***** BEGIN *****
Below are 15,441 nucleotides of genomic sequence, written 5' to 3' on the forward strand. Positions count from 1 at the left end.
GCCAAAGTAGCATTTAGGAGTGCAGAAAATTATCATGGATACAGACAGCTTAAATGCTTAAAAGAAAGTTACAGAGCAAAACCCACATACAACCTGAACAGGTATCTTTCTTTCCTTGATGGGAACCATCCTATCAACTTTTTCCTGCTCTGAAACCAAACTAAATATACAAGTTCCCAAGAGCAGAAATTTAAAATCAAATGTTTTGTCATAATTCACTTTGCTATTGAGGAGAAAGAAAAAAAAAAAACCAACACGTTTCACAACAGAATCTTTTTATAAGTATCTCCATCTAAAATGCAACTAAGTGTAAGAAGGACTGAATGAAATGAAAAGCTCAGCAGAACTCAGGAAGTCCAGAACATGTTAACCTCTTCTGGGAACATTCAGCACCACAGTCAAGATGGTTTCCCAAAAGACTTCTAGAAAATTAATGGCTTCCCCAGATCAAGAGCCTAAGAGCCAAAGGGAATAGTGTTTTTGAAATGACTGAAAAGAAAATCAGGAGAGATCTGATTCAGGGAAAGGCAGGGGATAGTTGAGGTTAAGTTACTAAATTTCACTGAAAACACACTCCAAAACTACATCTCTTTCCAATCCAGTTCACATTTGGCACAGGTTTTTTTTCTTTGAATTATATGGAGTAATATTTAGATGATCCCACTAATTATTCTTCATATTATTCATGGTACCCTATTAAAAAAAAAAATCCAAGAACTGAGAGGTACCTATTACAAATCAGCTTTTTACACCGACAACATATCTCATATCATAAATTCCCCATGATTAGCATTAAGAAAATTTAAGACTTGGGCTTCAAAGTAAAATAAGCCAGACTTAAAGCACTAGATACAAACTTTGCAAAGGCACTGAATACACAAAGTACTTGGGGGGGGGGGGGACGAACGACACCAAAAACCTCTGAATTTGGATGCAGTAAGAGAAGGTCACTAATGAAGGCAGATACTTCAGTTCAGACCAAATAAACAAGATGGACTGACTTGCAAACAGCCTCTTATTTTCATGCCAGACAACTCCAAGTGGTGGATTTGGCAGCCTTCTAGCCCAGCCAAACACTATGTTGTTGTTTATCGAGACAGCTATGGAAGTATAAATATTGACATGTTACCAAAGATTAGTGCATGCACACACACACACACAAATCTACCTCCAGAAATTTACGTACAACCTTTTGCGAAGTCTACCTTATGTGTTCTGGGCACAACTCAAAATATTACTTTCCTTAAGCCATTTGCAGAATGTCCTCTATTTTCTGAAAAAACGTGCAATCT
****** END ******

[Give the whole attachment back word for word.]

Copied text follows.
Below are 15,441 nucleotides of genomic sequence, written 5' to 3' on the forward strand. Positions count from 1 at the left end.
GCCAAAGTAGCATTTAGGAGTGCAGAAAATTATCATGGATACAGACAGCTTAAATGCTTAAAAGAAAGTTACAGAGCAAAACCCACATACAACCTGAACAGGTATCTTTCTTTCCTTGATGGGAACCATCCTATCAACTTTTTCCTGCTCTGAAACCAAACTAAATATACAAGTTCCCAAGAGCAGAAATTTAAAATCAAATGTTTTGTCATAATTCACTTTGCTATTGAGGAGAAAGAAAAAAAAAAAACCAACACGTTTCACAACAGAATCTTTTTATAAGTATCTCCATCTAAAATGCAACTAAGTGTAAGAAGGACTGAATGAAATGAAAAGCTCAGCAGAACTCAGGAAGTCCAGAACATGTTAACCTCTTCTGGGAACATTCAGCACCACAGTCAAGATGGTTTCCCAAAAGACTTCTAGAAAATTAATGGCTTCCCCAGATCAAGAGCCTAAGAGCCAAAGGGAATAGTGTTTTTGAAATGACTGAAAAGAAAATCAGGAGAGATCTGATTCAGGGAAAGGCAGGGGATAGTTGAGGTTAAGTTACTAAATTTCACTGAAAACACACTCCAAAACTACATCTCTTTCCAATCCAGTTCACATTTGGCACAGGTTTTTTTTCTTTGAATTATATGGAGTAATATTTAGATGATCCCACTAATTATTCTTCATATTATTCATGGTACCCTATTAAAAAAAAAAATCCAAGAACTGAGAGGTACCTATTACAAATCAGCTTTTTACACCGACAACATATCTCATATCATAAATTCCCCATGATTAGCATTAAGAAAATTTAAGACTTGGGCTTCAAAGTAAAATAAGCCAGACTTAAAGCACTAGATACAAACTTTGCAAAGGCACTGAATACACAAAGTACTTGGGGGGGGGGGGGACGAACGACACCAAAAACCTCTGAATTTGGATGCAGTAAGAGAAGGTCACTAATGAAGGCAGATACTTCAGTTCAGACCAAATAAACAAGATGGACTGACTTGCAAACAGCCTCTTATTTTCATGCCAGACAACTCCAAGTGGTGGATTTGGCAGCCTTCTAGCCCAGCCAAACACTATGTTGTTGTTTATCGAGACAGCTATGGAAGTATAAATATTGACATGTTACCAAAGATTAGTGCATGCACACACACACACACAAATCTACCTCCAGAAATTTACGTACAACCTTTTGCGAAGTCTACCTTATGTGTTCTGGGCACAACTCAAAATATTACTTTCCTTAAGCCATTTGCAGAATGTCCTCTATTTTCTGAAAAAACGTGCAATCT